The Sacramento city council is set to vote today on a term sheet for a new Republic F.C. soccer stadium, which means that unlike all the past times Mayor “I Don’t Recall Being 100% Naked” talked about it, we have some actual numbers to evaluate. So let’s sit down with the term sheet, and begin.
First off, a term sheet is not a contract, or even a memorandum of understanding: It’s basically a sketch of how the financing and operations of a stadium will be worked out. So if the council approves it today, there will still be loads of details TBD.
That said, there’s a lot spelled out in the term sheet that rules out some of the more common hidden subsidies in these kinds of deals: The team owners would pay the entire $180 million construction cost, plus overruns, and would pay operating and maintenance costs. The team is even promising to pay property taxes, which as we’ve seen elsewhere isn’t always the case.
In exchange, Sacramento would turn over a chunk of land on the old railyards site that has received $46 million worth of infrastructure improvements to turn it into developable property. (This money has already been allocated, anyway; whether it’s all been spent is frustratingly vague in both the term sheet and the news articles about it, and Google Maps isn’t much help.) That’s not nothing — it’s land that could be used for something else otherwise — but since this is private land that’s gotten the public investment, the only taxpayer cost would be the money that the city has already committed to shelling out regardless of whether a stadium is built.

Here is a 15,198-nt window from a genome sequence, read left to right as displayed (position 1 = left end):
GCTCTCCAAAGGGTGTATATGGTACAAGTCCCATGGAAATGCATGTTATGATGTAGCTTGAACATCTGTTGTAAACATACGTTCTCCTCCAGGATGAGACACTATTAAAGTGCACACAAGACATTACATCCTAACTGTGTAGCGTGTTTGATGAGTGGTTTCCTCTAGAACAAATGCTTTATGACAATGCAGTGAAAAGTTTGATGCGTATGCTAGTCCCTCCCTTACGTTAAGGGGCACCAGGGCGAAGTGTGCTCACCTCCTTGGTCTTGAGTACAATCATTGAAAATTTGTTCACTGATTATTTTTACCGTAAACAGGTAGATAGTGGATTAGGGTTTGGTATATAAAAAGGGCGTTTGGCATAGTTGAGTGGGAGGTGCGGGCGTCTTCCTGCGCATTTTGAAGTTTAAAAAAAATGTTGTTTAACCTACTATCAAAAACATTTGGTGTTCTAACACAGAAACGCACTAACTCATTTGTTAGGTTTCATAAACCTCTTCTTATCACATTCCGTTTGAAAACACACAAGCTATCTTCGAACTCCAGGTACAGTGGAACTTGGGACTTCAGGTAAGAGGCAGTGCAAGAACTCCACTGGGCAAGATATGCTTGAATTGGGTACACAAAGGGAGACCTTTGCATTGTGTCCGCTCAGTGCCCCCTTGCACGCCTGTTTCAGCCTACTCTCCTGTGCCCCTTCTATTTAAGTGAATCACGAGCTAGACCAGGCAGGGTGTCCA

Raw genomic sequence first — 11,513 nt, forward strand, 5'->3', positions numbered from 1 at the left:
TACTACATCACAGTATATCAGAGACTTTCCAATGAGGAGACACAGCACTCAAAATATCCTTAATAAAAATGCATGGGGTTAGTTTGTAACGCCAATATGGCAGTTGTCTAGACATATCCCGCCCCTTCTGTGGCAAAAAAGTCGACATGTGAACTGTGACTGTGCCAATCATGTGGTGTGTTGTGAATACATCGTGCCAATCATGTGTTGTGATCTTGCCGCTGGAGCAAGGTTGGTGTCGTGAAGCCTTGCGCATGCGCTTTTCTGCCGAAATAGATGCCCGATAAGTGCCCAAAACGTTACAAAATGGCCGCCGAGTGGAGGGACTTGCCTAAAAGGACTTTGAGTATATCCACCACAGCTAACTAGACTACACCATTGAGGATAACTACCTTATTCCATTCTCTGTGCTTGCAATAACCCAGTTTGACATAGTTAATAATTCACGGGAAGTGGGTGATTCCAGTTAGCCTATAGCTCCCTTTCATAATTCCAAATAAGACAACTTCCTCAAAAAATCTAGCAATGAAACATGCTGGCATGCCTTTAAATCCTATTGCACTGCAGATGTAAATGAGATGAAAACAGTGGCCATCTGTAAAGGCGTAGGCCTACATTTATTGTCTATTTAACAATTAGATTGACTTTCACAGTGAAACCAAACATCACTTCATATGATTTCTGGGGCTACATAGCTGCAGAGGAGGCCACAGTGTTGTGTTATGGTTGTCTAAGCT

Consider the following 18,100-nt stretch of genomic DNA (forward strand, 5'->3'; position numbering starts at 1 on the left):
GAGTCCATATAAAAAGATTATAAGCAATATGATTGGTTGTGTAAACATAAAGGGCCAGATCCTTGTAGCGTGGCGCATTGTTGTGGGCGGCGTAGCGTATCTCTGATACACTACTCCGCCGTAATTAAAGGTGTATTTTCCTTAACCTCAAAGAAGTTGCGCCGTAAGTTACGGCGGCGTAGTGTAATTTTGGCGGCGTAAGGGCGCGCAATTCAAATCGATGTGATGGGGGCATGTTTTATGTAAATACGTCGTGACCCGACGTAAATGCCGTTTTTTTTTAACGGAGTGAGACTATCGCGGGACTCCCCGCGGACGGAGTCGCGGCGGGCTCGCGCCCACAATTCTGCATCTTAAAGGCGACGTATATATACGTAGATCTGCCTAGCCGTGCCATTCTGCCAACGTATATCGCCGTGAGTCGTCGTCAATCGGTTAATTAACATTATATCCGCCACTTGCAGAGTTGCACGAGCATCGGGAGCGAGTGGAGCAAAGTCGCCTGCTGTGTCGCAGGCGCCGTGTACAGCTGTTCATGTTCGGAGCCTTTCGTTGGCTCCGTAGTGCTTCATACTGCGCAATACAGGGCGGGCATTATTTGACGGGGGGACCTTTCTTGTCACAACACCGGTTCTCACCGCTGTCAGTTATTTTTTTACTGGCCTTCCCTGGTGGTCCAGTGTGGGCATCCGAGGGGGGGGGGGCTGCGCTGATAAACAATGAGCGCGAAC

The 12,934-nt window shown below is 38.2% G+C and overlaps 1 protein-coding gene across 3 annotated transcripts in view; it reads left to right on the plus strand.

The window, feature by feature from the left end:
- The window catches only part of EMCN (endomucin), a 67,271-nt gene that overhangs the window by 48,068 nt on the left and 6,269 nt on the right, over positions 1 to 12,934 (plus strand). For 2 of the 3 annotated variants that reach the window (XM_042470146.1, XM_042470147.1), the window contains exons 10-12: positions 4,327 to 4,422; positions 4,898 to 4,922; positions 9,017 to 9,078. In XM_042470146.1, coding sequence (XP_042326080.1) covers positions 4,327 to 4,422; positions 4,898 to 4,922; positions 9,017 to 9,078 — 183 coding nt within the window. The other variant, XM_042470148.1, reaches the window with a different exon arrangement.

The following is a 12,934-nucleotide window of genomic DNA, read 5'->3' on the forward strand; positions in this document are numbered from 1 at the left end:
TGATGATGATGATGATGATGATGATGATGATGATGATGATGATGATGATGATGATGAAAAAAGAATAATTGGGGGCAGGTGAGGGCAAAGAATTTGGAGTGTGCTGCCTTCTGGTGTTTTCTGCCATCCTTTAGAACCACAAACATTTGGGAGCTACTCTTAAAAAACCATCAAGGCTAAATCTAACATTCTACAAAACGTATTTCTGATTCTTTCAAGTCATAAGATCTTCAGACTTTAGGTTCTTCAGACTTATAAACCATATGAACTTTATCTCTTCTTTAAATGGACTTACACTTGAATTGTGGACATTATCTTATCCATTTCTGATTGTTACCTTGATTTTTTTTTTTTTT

So, tentative thumbs-up for a plan that minimizes public costs! There are still many steps to go before this is set in stone, obviously, but if this goes ahead as written in the term sheet, it’d be a better deal for the public than pretty much any other MLS stadium deal outside of the one that the crazy rich guy is building in Orlando. Friends, they’ll call it a movement.